San Francisco's Sewer System Improvement Program aims to build new infrastructure that can infiltrate more water down into the ground, thus shaving off the peak flow. SSIP has plans for the streets east of the Panhandle. On Saturday morning, Raphael Garcia of the SF PUC led about 40 residents, as well as other employees from PUC and SF MTA, on a walking tour of Oak and Fell Streets, starting at the east end of the Panhandle and extending three blocks to Scott Street. At Baker and Oak, just in front of Mt. Zion Baptist Church, a rain garden will be installed in the curbside lane on Oak starting at the northwest corner of the intersection and extending about 16 feet long. The plants in the rain garden will be maintained by the PUC and will be planted with colorful California native plants, chosen for medium stature (not above hip level) and for habitat for creatures like the tiger swallowtail and black phoebe.
Rather than installing rain gardens directly adjacent to the Panhandle Park, the south side of Oak Street was chosen as a site to optimize the effects and capture a greater flow of water. Other factors taken into consideration were the potential for shading, leaf debris, and impact on tree roots if the city were to implement rain gardens directly next to Panhandle Park. The material that goes beneath the new PUC rain gardens will not just be regular dirt; it'll be "engineered media" that can handle the "urban slobber" coming in with the water flowing from the city streets while supporting the mycorrhizal fungi that begins to filter and clean the water as it percolates down to our ground water, far below the surface.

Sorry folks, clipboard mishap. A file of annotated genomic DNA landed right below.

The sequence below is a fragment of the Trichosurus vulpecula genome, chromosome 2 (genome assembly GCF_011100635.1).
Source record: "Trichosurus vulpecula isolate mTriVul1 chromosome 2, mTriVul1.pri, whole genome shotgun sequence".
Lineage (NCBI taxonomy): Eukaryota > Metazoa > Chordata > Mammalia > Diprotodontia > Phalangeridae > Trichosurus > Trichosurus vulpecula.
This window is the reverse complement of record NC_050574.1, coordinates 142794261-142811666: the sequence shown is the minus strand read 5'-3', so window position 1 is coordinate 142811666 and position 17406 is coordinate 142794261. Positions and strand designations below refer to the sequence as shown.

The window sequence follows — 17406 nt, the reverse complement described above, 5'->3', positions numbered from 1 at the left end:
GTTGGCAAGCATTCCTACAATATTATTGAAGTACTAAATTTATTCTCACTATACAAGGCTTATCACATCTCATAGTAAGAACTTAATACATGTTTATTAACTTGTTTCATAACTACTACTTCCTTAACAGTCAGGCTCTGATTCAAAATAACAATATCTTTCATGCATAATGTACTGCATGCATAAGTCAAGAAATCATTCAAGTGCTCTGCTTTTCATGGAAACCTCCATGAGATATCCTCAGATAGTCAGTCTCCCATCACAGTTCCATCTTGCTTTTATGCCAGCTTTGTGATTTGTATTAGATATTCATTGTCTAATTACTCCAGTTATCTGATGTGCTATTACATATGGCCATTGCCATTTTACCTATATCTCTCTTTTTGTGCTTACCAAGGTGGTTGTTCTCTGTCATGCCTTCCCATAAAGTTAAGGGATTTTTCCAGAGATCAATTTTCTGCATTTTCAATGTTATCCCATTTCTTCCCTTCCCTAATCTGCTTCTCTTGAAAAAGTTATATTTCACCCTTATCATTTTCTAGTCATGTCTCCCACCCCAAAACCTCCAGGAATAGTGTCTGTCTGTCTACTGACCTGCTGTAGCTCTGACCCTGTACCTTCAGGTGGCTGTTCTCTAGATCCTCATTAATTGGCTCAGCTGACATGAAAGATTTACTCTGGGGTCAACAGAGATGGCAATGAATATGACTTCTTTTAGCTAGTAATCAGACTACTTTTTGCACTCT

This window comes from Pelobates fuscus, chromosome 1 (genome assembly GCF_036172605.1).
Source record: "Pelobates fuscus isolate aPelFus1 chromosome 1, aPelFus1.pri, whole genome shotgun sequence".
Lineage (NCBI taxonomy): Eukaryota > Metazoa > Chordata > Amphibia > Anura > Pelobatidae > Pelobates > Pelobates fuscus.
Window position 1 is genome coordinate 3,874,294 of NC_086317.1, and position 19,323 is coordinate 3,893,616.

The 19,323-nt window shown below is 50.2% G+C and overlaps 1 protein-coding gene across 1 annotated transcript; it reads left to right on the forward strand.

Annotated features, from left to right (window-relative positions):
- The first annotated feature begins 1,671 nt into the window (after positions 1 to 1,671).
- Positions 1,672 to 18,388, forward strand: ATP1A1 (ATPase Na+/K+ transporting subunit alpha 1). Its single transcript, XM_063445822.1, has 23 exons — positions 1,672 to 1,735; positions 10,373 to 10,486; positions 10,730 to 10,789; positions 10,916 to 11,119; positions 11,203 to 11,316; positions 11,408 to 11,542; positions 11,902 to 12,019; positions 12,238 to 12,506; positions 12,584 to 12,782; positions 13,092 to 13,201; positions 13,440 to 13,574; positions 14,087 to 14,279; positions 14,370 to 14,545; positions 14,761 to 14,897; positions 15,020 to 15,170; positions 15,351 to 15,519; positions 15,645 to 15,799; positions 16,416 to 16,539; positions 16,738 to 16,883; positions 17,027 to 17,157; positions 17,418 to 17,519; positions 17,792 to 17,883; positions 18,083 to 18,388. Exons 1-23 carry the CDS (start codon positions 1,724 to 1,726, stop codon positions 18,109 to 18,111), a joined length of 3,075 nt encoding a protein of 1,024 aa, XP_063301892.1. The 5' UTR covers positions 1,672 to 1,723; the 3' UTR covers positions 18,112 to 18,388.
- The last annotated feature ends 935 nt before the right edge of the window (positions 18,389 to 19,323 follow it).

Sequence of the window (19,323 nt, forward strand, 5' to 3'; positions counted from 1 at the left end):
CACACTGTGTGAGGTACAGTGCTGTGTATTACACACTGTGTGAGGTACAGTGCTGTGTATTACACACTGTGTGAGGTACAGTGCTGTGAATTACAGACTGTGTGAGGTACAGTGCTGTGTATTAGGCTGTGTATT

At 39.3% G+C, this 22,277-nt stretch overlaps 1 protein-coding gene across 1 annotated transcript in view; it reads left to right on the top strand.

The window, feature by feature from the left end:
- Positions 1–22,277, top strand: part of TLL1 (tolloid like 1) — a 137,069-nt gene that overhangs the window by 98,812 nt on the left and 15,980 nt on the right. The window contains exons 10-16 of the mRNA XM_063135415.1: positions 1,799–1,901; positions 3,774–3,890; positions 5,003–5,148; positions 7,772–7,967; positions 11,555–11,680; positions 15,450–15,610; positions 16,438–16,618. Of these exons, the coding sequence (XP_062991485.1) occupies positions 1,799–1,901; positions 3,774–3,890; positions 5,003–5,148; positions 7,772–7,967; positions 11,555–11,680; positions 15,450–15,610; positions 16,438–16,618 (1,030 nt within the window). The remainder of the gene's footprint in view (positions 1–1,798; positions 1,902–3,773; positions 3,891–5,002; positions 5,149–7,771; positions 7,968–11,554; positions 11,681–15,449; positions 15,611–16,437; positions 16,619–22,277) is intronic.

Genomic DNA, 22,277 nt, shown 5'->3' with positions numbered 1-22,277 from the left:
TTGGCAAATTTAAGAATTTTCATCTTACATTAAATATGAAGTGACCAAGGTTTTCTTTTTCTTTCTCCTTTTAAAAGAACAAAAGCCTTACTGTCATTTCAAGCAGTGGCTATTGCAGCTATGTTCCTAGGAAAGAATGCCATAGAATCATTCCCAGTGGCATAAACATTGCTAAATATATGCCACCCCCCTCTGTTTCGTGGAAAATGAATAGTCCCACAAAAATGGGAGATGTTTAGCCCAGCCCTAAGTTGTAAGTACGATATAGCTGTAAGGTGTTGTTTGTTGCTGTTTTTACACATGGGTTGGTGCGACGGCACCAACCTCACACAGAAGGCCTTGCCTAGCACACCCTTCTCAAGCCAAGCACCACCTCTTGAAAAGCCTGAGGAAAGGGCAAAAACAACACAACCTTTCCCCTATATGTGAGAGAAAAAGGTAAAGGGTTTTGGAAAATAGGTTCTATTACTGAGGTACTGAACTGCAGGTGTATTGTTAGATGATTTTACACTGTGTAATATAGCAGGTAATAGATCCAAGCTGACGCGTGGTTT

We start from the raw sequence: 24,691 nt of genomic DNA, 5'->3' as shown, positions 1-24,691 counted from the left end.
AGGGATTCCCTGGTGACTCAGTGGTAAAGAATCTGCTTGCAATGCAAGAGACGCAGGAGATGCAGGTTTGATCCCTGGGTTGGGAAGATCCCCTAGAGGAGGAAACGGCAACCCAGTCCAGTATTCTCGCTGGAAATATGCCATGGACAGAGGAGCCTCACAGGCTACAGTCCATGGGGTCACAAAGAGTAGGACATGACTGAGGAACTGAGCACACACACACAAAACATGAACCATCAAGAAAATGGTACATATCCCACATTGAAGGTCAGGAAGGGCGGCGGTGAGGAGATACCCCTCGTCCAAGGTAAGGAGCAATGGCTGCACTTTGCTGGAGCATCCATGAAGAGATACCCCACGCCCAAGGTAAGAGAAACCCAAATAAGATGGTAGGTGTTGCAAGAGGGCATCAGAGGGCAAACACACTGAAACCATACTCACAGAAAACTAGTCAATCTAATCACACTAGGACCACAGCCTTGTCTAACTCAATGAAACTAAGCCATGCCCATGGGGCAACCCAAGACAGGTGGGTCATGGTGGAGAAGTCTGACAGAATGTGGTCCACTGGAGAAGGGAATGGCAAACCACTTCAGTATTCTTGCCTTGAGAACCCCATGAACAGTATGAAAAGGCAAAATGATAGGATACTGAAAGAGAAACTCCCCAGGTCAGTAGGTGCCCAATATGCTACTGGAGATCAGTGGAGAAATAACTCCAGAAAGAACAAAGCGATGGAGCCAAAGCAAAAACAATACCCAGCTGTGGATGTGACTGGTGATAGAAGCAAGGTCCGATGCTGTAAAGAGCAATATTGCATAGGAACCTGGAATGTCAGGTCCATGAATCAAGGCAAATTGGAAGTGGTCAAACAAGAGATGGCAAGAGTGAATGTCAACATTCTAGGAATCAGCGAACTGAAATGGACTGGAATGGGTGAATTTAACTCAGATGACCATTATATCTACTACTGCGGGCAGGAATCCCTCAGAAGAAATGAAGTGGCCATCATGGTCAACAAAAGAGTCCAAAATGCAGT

Since there are expectations for extensive engineering changes to improve traffic safety at the intersection of Baker and Oak, SF MTA staff on the tour explained that bulbouts will be constructed on the park side of this intersection.
Construction of the rain gardens is expected to start in early summer 2014.
|Raphael Garcia of PUC speaks at the location of another planned rain garden|